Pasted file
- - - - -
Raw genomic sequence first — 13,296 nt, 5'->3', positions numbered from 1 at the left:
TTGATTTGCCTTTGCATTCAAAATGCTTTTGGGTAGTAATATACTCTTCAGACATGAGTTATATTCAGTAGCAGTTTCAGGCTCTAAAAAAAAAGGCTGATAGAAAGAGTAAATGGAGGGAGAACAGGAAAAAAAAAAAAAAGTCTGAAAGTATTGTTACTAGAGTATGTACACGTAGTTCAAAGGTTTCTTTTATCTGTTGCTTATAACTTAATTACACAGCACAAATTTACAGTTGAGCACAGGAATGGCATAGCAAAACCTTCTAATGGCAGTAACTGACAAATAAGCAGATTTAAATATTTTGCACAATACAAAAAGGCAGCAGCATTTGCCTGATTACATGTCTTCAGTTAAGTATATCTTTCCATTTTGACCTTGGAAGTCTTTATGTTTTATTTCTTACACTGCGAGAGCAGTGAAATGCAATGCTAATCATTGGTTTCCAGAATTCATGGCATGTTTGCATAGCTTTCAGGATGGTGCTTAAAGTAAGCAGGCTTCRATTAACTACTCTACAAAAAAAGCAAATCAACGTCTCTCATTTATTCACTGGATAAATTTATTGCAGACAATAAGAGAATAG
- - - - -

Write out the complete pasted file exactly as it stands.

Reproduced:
Raw genomic sequence first — 13,296 nt, 5'->3', positions numbered from 1 at the left:
TTGATTTGCCTTTGCATTCAAAATGCTTTTGGGTAGTAATATACTCTTCAGACATGAGTTATATTCAGTAGCAGTTTCAGGCTCTAAAAAAAAAGGCTGATAGAAAGAGTAAATGGAGGGAGAACAGGAAAAAAAAAAAAAAGTCTGAAAGTATTGTTACTAGAGTATGTACACGTAGTTCAAAGGTTTCTTTTATCTGTTGCTTATAACTTAATTACACAGCACAAATTTACAGTTGAGCACAGGAATGGCATAGCAAAACCTTCTAATGGCAGTAACTGACAAATAAGCAGATTTAAATATTTTGCACAATACAAAAAGGCAGCAGCATTTGCCTGATTACATGTCTTCAGTTAAGTATATCTTTCCATTTTGACCTTGGAAGTCTTTATGTTTTATTTCTTACACTGCGAGAGCAGTGAAATGCAATGCTAATCATTGGTTTCCAGAATTCATGGCATGTTTGCATAGCTTTCAGGATGGTGCTTAAAGTAAGCAGGCTTCRATTAACTACTCTACAAAAAAAGCAAATCAACGTCTCTCATTTATTCACTGGATAAATTTATTGCAGACAATAAGAGAATAG